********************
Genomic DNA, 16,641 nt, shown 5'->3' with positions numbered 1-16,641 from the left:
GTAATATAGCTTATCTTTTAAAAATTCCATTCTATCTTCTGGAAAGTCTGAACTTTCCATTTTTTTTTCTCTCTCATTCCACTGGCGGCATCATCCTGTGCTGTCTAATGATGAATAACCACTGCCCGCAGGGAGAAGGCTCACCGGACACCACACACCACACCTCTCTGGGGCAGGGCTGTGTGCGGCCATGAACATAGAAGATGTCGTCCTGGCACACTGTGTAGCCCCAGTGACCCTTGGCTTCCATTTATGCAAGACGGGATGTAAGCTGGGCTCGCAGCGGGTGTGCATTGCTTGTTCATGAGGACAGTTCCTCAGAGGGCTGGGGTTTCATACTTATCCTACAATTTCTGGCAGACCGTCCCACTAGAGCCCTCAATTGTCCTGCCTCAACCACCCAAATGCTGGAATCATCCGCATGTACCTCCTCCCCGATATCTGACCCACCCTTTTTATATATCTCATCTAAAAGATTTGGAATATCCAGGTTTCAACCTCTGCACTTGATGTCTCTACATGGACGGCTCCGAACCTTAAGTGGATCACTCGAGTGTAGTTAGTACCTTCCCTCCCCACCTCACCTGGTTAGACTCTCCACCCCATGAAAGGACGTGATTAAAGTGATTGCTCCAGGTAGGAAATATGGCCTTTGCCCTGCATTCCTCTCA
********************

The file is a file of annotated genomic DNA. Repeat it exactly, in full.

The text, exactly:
Genomic DNA, 16,641 nt, shown 5'->3' with positions numbered 1-16,641 from the left:
GTAATATAGCTTATCTTTTAAAAATTCCATTCTATCTTCTGGAAAGTCTGAACTTTCCATTTTTTTTTCTCTCTCATTCCACTGGCGGCATCATCCTGTGCTGTCTAATGATGAATAACCACTGCCCGCAGGGAGAAGGCTCACCGGACACCACACACCACACCTCTCTGGGGCAGGGCTGTGTGCGGCCATGAACATAGAAGATGTCGTCCTGGCACACTGTGTAGCCCCAGTGACCCTTGGCTTCCATTTATGCAAGACGGGATGTAAGCTGGGCTCGCAGCGGGTGTGCATTGCTTGTTCATGAGGACAGTTCCTCAGAGGGCTGGGGTTTCATACTTATCCTACAATTTCTGGCAGACCGTCCCACTAGAGCCCTCAATTGTCCTGCCTCAACCACCCAAATGCTGGAATCATCCGCATGTACCTCCTCCCCGATATCTGACCCACCCTTTTTATATATCTCATCTAAAAGATTTGGAATATCCAGGTTTCAACCTCTGCACTTGATGTCTCTACATGGACGGCTCCGAACCTTAAGTGGATCACTCGAGTGTAGTTAGTACCTTCCCTCCCCACCTCACCTGGTTAGACTCTCCACCCCATGAAAGGACGTGATTAAAGTGATTGCTCCAGGTAGGAAATATGGCCTTTGCCCTGCATTCCTCTCA